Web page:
In 2005, OCR issued Additional Clarification regarding application of the indicators in the 1996 Clarification that guided OCR's analysis of Part Three. The accompanying User's Guide included a prototype survey instrument (model survey) that institutions could use to measure student interest in participating in intercollegiate athletics and included specific guidance on its implementation. However, on April 20, 2010, the OCR issued a Dear Colleague letter withdrawing the 2005 Additional Clarification and accompanying documents. The following 2005 documents were withdrawn and are no longer guidance:
- 2005 Additional Clarification of Intercollegiate Athletics Policy: Three Part Test – Part Three
- 2005 User’s Guide to Student Interest Surveys under Title IX, including the prototype survey
- The 2005 technical report
All of the Federal policies on Part Three, except for the 2005 Additional Clarification, 2005 user’s guide and 2005 technical report remain in effect. Additionally, the 1979 Policy Interpretation provides more specific factors that the OCR reviews, beyond the Three Part Test.
The April 20, 2010 Dear Colleague letter also reaffirms, and provides clarification on the multiple indicators the OCR evaluates to determine whether an institution is in compliance with Part Three of the Three-Part Test. This letter also provides technical assistance on the non-discriminatory design and implementation of a survey as one method to assess student interest under Part Three.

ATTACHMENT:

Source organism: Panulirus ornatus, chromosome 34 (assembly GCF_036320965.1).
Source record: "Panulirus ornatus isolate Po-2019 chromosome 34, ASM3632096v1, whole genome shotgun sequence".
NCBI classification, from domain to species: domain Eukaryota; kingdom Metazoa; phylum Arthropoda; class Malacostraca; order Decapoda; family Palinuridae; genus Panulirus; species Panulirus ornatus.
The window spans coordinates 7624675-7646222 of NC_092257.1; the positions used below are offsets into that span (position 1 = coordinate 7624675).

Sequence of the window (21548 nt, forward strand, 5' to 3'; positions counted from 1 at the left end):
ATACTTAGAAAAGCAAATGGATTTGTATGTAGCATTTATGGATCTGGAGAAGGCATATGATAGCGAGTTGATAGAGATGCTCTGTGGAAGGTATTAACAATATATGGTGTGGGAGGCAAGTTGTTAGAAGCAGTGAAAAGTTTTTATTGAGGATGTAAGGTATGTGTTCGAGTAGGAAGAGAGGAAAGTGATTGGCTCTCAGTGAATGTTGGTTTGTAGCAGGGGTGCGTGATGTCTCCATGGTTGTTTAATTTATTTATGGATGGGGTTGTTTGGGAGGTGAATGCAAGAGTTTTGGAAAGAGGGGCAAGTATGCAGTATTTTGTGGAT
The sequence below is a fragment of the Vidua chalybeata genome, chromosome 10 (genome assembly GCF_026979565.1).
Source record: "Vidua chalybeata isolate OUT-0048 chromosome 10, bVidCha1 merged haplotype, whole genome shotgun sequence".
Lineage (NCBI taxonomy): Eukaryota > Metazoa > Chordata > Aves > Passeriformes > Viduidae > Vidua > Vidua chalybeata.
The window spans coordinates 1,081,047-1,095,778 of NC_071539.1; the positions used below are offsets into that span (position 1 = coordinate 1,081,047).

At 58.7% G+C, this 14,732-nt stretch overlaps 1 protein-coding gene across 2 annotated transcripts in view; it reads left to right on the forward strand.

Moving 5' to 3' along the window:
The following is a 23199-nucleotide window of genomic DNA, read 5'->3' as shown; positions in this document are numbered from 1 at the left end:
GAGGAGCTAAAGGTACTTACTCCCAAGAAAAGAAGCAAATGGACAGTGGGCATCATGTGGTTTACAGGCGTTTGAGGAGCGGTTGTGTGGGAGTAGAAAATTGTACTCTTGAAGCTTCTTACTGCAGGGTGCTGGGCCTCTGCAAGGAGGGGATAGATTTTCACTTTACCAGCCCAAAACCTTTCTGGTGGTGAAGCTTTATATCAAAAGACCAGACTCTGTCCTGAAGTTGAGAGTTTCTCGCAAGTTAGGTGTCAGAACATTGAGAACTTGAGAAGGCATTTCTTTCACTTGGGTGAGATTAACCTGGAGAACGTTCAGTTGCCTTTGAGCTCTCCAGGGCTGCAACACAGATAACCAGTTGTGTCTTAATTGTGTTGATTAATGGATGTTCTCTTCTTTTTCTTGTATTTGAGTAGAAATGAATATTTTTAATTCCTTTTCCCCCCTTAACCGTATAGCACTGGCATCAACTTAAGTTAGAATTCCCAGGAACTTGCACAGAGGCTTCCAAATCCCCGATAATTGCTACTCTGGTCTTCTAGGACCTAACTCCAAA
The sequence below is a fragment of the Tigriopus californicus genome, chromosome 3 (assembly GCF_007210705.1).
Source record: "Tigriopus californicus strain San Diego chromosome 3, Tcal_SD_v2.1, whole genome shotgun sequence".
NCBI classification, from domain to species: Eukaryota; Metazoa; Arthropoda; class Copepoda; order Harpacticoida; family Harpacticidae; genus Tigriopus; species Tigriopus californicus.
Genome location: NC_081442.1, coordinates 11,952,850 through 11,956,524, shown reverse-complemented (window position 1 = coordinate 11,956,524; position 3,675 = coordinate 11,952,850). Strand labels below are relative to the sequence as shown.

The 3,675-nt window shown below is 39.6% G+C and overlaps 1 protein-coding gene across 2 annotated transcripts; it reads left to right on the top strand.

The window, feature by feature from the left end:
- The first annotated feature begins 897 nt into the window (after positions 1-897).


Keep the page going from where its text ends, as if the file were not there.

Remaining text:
To view Questions and Answers about the April 20, 2010 Dear Colleague letter, click here: Q&A—April 20, 2010 Dear Colleague Letter
- The February 2023, Supporting Equal Opportunity in School Athletic Programs: A Resource for Students and Families provides examples of the kinds of situations that could, depending upon facts and circumstances, raise Title IX concerns at any education level.
- The February 2023, Title IX and Athletic Opportunities in K-12 Schools: A Resource for Students, Parents, Coaches, Athletic Directors, and School Communities provides questions and examples to help students, parents, coaches, athletics directors, and the school community evaluate whether the school’s athletics programs are providing equal opportunities, benefits, and treatment for boys and girls teams and if the programs are meeting students’ athletic interests and abilities, as measured by the Three Part Test.
- The September 17, 2008 Dear Colleague Letter: Athletic Activities Counted for Title IX Compliance provides additional information regarding the factors that the Office for Civil Rights (OCR) considers when determining whether equal athletic opportunities are available.
- The June 25, 2007 Dear Colleague letter provides clarification on the rights of pregnant students participating in sports.
Title IX complaints should be filed with the individual school or district. However, a complaint may also be filed with the Office for Civil Rights: How to File a Discrimination Complaint.